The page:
- Proteins on the surface of cells that are capable of detection by antibodies or other means. These may stimulate an immune response.
- A type of white blood cell that is of crucial importance to the immune system. Immature T cells (termed T-stem cells) migrate to the thymus gland in the neck, where they differentiate into various types of mature T cells and become active in the immune system. T cells that are potentially activated against the body’s own tissues are normally killed or changed (“down-regulated”) during this maturation process.
- Growth of tissue in vitro on an artificial media for experimental research.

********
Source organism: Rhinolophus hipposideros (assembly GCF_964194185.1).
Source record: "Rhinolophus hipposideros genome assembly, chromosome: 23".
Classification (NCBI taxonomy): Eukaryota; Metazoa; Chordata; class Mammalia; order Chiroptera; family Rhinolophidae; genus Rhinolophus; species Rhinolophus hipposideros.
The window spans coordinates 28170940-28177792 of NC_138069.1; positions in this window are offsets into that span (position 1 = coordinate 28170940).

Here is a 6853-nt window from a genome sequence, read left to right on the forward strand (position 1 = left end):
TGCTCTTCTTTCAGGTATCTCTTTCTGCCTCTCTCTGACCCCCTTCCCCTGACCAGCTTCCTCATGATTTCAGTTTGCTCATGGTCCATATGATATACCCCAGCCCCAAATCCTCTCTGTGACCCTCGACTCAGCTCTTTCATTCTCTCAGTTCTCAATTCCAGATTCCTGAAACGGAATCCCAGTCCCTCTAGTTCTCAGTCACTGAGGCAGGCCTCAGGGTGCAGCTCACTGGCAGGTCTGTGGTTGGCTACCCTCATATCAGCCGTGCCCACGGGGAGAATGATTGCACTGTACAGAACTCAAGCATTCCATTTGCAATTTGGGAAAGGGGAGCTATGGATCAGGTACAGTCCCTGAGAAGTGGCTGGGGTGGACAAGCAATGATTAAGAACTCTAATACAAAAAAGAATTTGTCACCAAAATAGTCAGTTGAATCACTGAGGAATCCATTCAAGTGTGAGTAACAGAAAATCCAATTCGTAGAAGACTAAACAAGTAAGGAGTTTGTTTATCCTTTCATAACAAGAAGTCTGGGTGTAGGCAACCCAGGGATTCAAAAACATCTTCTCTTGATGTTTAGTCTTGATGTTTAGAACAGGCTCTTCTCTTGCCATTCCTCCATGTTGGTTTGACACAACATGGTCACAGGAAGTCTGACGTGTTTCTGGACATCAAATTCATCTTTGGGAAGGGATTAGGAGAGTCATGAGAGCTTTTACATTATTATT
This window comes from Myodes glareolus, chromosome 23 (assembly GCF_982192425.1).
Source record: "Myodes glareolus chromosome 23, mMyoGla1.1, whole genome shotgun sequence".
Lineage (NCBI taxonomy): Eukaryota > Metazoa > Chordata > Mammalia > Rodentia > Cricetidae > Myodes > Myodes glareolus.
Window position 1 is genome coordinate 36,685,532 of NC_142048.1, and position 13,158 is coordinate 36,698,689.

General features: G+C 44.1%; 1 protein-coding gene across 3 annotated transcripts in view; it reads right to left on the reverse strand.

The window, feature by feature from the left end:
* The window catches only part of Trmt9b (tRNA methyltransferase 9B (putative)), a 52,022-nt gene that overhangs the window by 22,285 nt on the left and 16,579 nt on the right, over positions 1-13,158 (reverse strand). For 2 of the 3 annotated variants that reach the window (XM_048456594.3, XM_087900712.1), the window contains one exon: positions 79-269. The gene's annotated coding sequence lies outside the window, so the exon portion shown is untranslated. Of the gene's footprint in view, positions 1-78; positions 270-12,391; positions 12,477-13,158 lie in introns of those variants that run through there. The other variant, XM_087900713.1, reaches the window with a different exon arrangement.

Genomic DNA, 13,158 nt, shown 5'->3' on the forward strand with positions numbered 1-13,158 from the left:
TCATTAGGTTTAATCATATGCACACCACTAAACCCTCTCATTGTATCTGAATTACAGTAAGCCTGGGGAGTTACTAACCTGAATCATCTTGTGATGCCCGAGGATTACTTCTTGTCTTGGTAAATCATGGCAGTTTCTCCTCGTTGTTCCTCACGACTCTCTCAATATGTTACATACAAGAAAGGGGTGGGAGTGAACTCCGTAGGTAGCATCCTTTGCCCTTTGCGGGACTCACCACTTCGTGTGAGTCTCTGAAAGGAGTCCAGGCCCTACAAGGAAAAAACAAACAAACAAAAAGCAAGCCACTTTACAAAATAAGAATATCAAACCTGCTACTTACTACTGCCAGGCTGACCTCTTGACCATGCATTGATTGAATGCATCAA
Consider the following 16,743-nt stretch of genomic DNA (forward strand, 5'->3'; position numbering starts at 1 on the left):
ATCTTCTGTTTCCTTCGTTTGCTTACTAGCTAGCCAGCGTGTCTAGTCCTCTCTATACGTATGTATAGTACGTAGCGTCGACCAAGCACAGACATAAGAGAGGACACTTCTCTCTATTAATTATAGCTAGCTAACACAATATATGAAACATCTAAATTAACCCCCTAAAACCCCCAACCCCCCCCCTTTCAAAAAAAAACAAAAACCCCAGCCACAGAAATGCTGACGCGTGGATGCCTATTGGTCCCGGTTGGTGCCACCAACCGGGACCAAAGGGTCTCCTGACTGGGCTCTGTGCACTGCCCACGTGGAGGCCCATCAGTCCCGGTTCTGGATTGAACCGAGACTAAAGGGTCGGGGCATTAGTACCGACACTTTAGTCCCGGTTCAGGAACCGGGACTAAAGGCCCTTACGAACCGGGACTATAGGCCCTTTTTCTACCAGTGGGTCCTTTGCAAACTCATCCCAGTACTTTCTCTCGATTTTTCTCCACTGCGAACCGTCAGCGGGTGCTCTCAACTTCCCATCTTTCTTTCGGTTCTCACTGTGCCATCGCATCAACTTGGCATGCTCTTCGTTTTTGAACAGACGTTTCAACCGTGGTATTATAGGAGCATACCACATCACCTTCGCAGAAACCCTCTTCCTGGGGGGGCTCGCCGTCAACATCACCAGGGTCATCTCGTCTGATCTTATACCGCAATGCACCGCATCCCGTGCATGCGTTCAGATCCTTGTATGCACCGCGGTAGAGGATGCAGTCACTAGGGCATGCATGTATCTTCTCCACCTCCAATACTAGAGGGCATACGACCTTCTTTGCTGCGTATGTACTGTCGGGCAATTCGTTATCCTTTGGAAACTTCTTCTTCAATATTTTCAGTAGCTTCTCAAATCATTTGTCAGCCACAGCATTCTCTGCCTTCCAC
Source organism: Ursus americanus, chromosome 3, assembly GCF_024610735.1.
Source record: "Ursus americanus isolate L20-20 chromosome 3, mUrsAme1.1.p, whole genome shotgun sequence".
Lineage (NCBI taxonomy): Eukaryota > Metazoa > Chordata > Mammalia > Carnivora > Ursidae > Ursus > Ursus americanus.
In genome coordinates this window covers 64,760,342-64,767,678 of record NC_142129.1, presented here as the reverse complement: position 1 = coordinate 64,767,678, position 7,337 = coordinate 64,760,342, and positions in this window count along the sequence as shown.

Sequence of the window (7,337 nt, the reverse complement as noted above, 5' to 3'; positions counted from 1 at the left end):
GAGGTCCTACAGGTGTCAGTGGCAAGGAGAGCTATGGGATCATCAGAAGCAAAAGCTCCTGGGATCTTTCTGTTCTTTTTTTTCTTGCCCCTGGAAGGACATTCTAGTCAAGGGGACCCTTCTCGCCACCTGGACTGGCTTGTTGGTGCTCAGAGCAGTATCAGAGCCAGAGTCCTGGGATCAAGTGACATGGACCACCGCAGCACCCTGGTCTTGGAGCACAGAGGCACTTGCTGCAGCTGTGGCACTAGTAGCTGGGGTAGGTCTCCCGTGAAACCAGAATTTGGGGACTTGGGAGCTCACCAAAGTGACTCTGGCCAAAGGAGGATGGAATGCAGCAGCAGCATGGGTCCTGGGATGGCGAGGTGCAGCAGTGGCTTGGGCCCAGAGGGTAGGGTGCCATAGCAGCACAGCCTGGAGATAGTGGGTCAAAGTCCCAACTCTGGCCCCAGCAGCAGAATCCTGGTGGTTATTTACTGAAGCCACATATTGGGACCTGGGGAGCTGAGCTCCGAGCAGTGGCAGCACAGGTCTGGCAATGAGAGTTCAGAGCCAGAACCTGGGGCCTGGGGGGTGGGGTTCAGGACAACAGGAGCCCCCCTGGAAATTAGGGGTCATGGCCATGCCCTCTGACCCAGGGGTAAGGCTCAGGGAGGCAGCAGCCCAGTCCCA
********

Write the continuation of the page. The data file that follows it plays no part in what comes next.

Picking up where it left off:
- Not having changed to become a specialized cell type.
White blood cell
- Also known as a leukocyte. These cells normally protect against infection by, for example, ingesting bacteria or secreting antibodies. White blood cells are formed from the undifferentiated stem cell that can give rise to all blood cells. Those in the bone marrow may become any of the five types of white blood cells. Those in the spleen and lymph nodes may become lymphocytes, or monocytes, and those in the thymus can become lymphocytes (T-lymphocytes).
- The cell formed by the union of male and female germ cells (sperm and egg, respectively).